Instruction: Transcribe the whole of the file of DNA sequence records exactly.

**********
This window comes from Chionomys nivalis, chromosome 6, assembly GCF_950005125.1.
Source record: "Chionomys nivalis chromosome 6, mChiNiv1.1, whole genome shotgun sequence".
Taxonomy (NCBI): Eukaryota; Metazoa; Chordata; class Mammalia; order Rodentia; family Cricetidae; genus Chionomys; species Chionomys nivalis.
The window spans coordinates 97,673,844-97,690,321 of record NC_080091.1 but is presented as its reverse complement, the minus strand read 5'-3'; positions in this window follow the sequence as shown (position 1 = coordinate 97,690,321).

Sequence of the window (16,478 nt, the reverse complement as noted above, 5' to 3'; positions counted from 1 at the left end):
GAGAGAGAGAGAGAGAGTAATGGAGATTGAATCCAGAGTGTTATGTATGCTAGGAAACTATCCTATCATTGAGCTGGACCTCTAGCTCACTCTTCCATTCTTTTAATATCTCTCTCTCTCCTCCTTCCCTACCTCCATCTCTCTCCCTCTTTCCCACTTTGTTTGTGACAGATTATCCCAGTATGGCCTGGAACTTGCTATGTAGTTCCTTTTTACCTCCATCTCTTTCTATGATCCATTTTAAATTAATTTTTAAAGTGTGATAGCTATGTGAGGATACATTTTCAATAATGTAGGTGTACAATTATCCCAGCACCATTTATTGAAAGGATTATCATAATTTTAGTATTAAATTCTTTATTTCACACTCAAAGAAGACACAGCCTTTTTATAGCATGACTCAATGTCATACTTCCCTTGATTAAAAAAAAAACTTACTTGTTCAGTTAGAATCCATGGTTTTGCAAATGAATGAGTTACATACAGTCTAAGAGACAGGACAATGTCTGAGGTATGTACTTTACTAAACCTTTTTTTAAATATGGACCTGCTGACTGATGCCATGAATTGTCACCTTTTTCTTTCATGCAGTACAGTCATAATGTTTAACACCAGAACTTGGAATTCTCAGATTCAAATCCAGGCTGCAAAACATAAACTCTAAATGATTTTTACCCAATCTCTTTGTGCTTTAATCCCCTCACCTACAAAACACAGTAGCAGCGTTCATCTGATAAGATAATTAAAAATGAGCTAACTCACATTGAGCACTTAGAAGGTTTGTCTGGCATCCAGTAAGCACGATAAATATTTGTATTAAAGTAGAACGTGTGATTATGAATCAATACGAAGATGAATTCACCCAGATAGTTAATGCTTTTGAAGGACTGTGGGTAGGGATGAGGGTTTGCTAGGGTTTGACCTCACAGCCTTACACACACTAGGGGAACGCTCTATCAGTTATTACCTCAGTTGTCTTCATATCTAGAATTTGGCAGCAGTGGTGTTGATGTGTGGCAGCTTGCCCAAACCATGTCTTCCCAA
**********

This window comes from Chionomys nivalis, chromosome 6, assembly GCF_950005125.1.
Source record: "Chionomys nivalis chromosome 6, mChiNiv1.1, whole genome shotgun sequence".
Taxonomy (NCBI): Eukaryota; Metazoa; Chordata; class Mammalia; order Rodentia; family Cricetidae; genus Chionomys; species Chionomys nivalis.
The window spans coordinates 97,673,844-97,690,321 of record NC_080091.1 but is presented as its reverse complement, the minus strand read 5'-3'; positions in this window follow the sequence as shown (position 1 = coordinate 97,690,321).

Sequence of the window (16,478 nt, the reverse complement as noted above, 5' to 3'; positions counted from 1 at the left end):
GAGAGAGAGAGAGAGAGTAATGGAGATTGAATCCAGAGTGTTATGTATGCTAGGAAACTATCCTATCATTGAGCTGGACCTCTAGCTCACTCTTCCATTCTTTTAATATCTCTCTCTCTCCTCCTTCCCTACCTCCATCTCTCTCCCTCTTTCCCACTTTGTTTGTGACAGATTATCCCAGTATGGCCTGGAACTTGCTATGTAGTTCCTTTTTACCTCCATCTCTTTCTATGATCCATTTTAAATTAATTTTTAAAGTGTGATAGCTATGTGAGGATACATTTTCAATAATGTAGGTGTACAATTATCCCAGCACCATTTATTGAAAGGATTATCATAATTTTAGTATTAAATTCTTTATTTCACACTCAAAGAAGACACAGCCTTTTTATAGCATGACTCAATGTCATACTTCCCTTGATTAAAAAAAAAACTTACTTGTTCAGTTAGAATCCATGGTTTTGCAAATGAATGAGTTACATACAGTCTAAGAGACAGGACAATGTCTGAGGTATGTACTTTACTAAACCTTTTTTTAAATATGGACCTGCTGACTGATGCCATGAATTGTCACCTTTTTCTTTCATGCAGTACAGTCATAATGTTTAACACCAGAACTTGGAATTCTCAGATTCAAATCCAGGCTGCAAAACATAAACTCTAAATGATTTTTACCCAATCTCTTTGTGCTTTAATCCCCTCACCTACAAAACACAGTAGCAGCGTTCATCTGATAAGATAATTAAAAATGAGCTAACTCACATTGAGCACTTAGAAGGTTTGTCTGGCATCCAGTAAGCACGATAAATATTTGTATTAAAGTAGAACGTGTGATTATGAATCAATACGAAGATGAATTCACCCAGATAGTTAATGCTTTTGAAGGACTGTGGGTAGGGATGAGGGTTTGCTAGGGTTTGACCTCACAGCCTTACACACACTAGGGGAACGCTCTATCAGTTATTACCTCAGTTGTCTTCATATCTAGAATTTGGCAGCAGTGGTGTTGATGTGTGGCAGCTTGCCCAAACCATGTCTTCCCAA